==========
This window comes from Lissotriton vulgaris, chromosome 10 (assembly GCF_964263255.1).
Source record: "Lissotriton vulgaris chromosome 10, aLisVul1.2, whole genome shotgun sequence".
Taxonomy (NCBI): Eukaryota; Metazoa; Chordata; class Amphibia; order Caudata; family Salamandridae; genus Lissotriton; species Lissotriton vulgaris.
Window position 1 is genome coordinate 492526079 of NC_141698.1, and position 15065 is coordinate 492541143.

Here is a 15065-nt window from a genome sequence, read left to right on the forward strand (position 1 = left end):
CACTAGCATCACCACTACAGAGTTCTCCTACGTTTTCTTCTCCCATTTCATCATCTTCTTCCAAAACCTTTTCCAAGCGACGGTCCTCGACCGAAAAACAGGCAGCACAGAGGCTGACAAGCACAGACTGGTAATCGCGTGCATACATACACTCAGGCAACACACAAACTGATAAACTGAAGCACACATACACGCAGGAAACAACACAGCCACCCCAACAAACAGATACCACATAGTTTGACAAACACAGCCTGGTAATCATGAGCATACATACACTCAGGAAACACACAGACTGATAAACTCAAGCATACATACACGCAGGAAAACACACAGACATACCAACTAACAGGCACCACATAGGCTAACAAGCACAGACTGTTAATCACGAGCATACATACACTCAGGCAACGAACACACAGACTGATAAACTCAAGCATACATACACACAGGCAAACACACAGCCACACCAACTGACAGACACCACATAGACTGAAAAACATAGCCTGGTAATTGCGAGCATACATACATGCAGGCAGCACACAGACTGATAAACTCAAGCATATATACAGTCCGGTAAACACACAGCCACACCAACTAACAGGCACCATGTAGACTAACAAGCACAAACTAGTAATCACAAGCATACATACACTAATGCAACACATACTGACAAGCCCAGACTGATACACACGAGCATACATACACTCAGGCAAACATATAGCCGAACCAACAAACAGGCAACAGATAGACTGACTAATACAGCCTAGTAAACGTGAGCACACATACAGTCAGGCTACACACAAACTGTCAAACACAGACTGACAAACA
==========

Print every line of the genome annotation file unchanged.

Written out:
This window comes from Lissotriton vulgaris, chromosome 10 (assembly GCF_964263255.1).
Source record: "Lissotriton vulgaris chromosome 10, aLisVul1.2, whole genome shotgun sequence".
Taxonomy (NCBI): Eukaryota; Metazoa; Chordata; class Amphibia; order Caudata; family Salamandridae; genus Lissotriton; species Lissotriton vulgaris.
Window position 1 is genome coordinate 492526079 of NC_141698.1, and position 15065 is coordinate 492541143.

Here is a 15065-nt window from a genome sequence, read left to right on the forward strand (position 1 = left end):
CACTAGCATCACCACTACAGAGTTCTCCTACGTTTTCTTCTCCCATTTCATCATCTTCTTCCAAAACCTTTTCCAAGCGACGGTCCTCGACCGAAAAACAGGCAGCACAGAGGCTGACAAGCACAGACTGGTAATCGCGTGCATACATACACTCAGGCAACACACAAACTGATAAACTGAAGCACACATACACGCAGGAAACAACACAGCCACCCCAACAAACAGATACCACATAGTTTGACAAACACAGCCTGGTAATCATGAGCATACATACACTCAGGAAACACACAGACTGATAAACTCAAGCATACATACACGCAGGAAAACACACAGACATACCAACTAACAGGCACCACATAGGCTAACAAGCACAGACTGTTAATCACGAGCATACATACACTCAGGCAACGAACACACAGACTGATAAACTCAAGCATACATACACACAGGCAAACACACAGCCACACCAACTGACAGACACCACATAGACTGAAAAACATAGCCTGGTAATTGCGAGCATACATACATGCAGGCAGCACACAGACTGATAAACTCAAGCATATATACAGTCCGGTAAACACACAGCCACACCAACTAACAGGCACCATGTAGACTAACAAGCACAAACTAGTAATCACAAGCATACATACACTAATGCAACACATACTGACAAGCCCAGACTGATACACACGAGCATACATACACTCAGGCAAACATATAGCCGAACCAACAAACAGGCAACAGATAGACTGACTAATACAGCCTAGTAAACGTGAGCACACATACAGTCAGGCTACACACAAACTGTCAAACACAGACTGACAAACA